Why #India needs these 9 #policy reforms to get on #track

The stock market is a lead indicator. It means the trend today indicates developments tomorrow. The S&P BSE Sensex and NSE Nifty are hovering around the same level as May 2014 when prime minister Narendra Modi won a landslide victory.


Here are 9 reforms that you need to know that could help change sentiments:

1. High-quality GST: India does not just need one single Goods and Services Tax or GST. The country needs a high-quality GST that will unify the nation into a single market. Goods will move freely and it will save time and money for all of us. Effectively, it will enhance productivity and add to the overall GDP growth. In today’s context, a faster GDP growth would make India a magnet for much-needed investment.

2. Predictable tax rules: Arun Jaitley, India’s finance minister, announced a decision to exempt FIIs from retrospective minimum Alternate Tax or MAT. This is the minimum rate at which companies are taxed when their income is too low to be taxed at the regular rate. Earlier in the year when the government exempted FIIs from MAT, they were asked to pay tax due in previous years worth over $6bn. Investors want a predictable tax regime.

3. Ease of doing business: India wants to be among the top 50 companies in the ease of doing business. It is currently at 142 out of 182 countries. While some government services have been integrated, India needs to really create a true single window for clearances, according to a report by HSBC, a global bank.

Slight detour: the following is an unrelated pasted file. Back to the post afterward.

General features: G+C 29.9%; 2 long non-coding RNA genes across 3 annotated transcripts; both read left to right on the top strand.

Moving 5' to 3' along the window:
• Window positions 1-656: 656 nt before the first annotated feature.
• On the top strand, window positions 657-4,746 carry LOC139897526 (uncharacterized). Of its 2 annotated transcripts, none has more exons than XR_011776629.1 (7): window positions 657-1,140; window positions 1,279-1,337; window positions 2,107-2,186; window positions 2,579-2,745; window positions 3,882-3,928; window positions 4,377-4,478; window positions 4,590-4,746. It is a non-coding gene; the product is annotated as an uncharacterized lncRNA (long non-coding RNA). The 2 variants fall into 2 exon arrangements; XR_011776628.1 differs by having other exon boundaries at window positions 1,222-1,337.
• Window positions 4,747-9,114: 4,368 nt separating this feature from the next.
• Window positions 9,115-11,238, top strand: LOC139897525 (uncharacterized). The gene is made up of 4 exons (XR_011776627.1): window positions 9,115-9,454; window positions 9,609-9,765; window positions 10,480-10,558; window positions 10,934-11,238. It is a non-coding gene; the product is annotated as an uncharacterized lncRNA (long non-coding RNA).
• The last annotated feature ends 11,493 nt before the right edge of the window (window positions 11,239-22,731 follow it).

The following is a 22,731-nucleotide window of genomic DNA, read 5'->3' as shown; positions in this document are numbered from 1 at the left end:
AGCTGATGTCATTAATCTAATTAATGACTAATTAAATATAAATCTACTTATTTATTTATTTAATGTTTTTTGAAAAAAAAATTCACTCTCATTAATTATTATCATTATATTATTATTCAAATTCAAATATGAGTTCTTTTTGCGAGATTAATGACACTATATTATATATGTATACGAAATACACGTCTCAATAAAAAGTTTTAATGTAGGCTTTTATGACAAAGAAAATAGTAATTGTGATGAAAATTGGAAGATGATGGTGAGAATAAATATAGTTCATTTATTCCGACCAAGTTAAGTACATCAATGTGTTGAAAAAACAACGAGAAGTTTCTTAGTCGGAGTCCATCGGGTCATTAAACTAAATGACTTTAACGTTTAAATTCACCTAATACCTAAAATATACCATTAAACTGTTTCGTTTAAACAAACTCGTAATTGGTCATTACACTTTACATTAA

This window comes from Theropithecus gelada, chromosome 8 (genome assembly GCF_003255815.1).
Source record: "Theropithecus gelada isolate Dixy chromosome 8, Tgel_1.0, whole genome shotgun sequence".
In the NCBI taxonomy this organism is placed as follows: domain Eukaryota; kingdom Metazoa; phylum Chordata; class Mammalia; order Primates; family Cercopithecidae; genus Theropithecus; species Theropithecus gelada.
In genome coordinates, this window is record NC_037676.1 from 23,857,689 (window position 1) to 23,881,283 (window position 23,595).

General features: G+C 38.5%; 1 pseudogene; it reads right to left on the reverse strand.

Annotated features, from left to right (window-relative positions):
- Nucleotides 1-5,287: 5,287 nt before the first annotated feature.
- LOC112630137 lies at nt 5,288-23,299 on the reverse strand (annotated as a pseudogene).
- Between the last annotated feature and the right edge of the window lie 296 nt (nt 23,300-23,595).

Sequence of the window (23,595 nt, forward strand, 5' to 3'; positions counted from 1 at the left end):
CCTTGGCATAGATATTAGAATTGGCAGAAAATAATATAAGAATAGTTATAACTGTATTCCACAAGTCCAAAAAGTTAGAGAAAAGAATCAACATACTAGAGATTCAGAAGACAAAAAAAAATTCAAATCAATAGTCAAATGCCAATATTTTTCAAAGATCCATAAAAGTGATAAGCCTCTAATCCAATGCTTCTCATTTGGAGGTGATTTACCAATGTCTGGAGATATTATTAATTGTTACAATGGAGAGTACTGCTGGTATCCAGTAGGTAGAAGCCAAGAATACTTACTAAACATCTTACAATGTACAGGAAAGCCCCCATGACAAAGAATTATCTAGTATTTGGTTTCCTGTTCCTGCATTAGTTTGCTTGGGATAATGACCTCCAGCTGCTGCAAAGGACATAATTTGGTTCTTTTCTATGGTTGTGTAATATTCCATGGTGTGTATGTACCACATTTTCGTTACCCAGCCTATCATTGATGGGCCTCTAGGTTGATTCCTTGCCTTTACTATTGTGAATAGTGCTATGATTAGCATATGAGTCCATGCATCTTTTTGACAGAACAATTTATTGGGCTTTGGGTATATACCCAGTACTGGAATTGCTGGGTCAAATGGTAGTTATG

4. New bankruptcy rules: Unlike the West, bankruptcy rules are not well defined in India. Investors want a simpler process to restructure businesses under bankruptcy protection. This will pull a lot of companies out of financial distress and add to growth and create jobs.

5. New law for land acquisition: India needs a strong land acquisition law. It has been debated and held back. For businesses to set up new facilities or cities to plan expansion, clear land acquisition rules are needed. This step will trigger development and create jobs.

6. Global mining for coal: The shortage of coal in a country that relies on thermal power cannot be understated. India has abundant reserves of coal. Yet, a lot needed is imported. Allowing private sector to mine would bring modern mining technology to the coal sector. This is needed for power tariff for us to go down.

7. Power distribution and states: Power supply and distribution has to be tackled by states by separating the free supply to farmers and urban users. Gujarat and many other states have successfully managed to make power supply efficient. This helps states control finances better and not tax ordinary people.

8. Public-private partnership: The government has allocated resources for infrastructure spending in roads and railways earlier in the budget. According to experts, to make this effective, the government needs to revamp the existing public-private partnership agreements. There are differences over concessions and compensation. This is responsible for stalling significant infrastructure projects in your cities.

9. Disinvestment: The government needs to bring about efficiencies in the functioning of public sector companies. At the same time, enhance the public shareholding of public sector banks and other large oil companies. An independent body of experts could create opportunities for timely decisions on disinvestment, the HSBC analyst added.

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